This is hardly a novel problem. All manners of talking, noisemaking, and other disturbances have been problems in theaters for centuries; phones are simply another type of potential disturbance.
Yes, it is to some extent a cultural problem. I also think it tends to be a problem of lack of any enforcement of reasonable etiquette in theaters, perhaps from a concern for repercussions and retribution, but also, at least in many movie theaters, from a lack of staff.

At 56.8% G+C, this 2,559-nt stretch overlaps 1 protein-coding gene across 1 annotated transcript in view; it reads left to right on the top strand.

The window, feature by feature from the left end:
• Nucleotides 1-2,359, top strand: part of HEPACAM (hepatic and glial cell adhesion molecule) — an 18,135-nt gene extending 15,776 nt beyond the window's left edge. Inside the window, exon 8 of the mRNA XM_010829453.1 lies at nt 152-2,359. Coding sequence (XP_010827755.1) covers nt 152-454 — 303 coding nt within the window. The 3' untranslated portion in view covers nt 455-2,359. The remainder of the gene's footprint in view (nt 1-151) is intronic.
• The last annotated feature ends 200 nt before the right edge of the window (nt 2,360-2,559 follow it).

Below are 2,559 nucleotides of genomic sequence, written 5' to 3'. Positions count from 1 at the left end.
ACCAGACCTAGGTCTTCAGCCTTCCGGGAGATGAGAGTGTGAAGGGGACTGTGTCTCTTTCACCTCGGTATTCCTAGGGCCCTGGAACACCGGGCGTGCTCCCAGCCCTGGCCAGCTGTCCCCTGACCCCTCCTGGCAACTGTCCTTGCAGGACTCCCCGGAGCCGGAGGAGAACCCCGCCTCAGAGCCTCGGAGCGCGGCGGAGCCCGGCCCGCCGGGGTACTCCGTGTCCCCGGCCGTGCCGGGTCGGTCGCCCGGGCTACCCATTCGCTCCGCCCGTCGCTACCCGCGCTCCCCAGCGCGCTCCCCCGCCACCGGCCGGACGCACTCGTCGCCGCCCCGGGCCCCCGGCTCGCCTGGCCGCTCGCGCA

But I think it is only through enforcement by venues, and cultural unacceptability, that disturbances like these can be minimized, especially in this case. I don't think anyone particularly wants to be in a theater full of other people on phones; the people who use them in theaters would likely be upset about others using them were they not using them at that particular time. There are already venues for watching movies on large screens while being able to talk and generally be more casual, and perhaps we could use more of those, but that's not the problem here: the problem are people who are selfish. If someone wants to be able to disturb others, but not be disturbed by others, then letting everyone cause disturbances isn't going to help: everyone will go to the no-tolerance shows, and become upset if they're thrown out.